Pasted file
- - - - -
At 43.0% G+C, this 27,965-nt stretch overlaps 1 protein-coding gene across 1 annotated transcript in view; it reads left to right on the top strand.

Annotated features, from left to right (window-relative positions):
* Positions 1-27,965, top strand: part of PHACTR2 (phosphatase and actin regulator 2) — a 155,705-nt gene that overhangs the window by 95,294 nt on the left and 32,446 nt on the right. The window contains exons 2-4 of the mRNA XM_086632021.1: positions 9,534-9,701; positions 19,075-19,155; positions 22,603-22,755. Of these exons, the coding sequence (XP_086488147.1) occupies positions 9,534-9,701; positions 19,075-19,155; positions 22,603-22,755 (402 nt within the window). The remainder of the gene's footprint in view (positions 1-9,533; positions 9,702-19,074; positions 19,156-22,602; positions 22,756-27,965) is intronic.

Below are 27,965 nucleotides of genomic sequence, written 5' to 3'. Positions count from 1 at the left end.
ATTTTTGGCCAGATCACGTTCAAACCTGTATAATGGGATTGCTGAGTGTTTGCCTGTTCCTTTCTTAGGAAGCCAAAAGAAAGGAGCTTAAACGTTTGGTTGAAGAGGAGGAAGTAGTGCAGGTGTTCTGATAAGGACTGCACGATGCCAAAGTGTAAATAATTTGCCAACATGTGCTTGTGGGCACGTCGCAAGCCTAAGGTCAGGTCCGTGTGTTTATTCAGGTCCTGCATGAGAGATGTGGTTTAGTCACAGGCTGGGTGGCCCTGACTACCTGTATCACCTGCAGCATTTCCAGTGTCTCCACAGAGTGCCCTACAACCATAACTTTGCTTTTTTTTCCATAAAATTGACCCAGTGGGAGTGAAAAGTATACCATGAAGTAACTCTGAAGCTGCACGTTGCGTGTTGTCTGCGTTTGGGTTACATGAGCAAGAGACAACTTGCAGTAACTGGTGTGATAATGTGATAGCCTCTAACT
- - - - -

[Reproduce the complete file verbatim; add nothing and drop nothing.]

At 43.0% G+C, this 27,965-nt stretch overlaps 1 protein-coding gene across 1 annotated transcript in view; it reads left to right on the top strand.

Annotated features, from left to right (window-relative positions):
* Positions 1-27,965, top strand: part of PHACTR2 (phosphatase and actin regulator 2) — a 155,705-nt gene that overhangs the window by 95,294 nt on the left and 32,446 nt on the right. The window contains exons 2-4 of the mRNA XM_086632021.1: positions 9,534-9,701; positions 19,075-19,155; positions 22,603-22,755. Of these exons, the coding sequence (XP_086488147.1) occupies positions 9,534-9,701; positions 19,075-19,155; positions 22,603-22,755 (402 nt within the window). The remainder of the gene's footprint in view (positions 1-9,533; positions 9,702-19,074; positions 19,156-22,602; positions 22,756-27,965) is intronic.

Below are 27,965 nucleotides of genomic sequence, written 5' to 3'. Positions count from 1 at the left end.
ATTTTTGGCCAGATCACGTTCAAACCTGTATAATGGGATTGCTGAGTGTTTGCCTGTTCCTTTCTTAGGAAGCCAAAAGAAAGGAGCTTAAACGTTTGGTTGAAGAGGAGGAAGTAGTGCAGGTGTTCTGATAAGGACTGCACGATGCCAAAGTGTAAATAATTTGCCAACATGTGCTTGTGGGCACGTCGCAAGCCTAAGGTCAGGTCCGTGTGTTTATTCAGGTCCTGCATGAGAGATGTGGTTTAGTCACAGGCTGGGTGGCCCTGACTACCTGTATCACCTGCAGCATTTCCAGTGTCTCCACAGAGTGCCCTACAACCATAACTTTGCTTTTTTTTCCATAAAATTGACCCAGTGGGAGTGAAAAGTATACCATGAAGTAACTCTGAAGCTGCACGTTGCGTGTTGTCTGCGTTTGGGTTACATGAGCAAGAGACAACTTGCAGTAACTGGTGTGATAATGTGATAGCCTCTAACT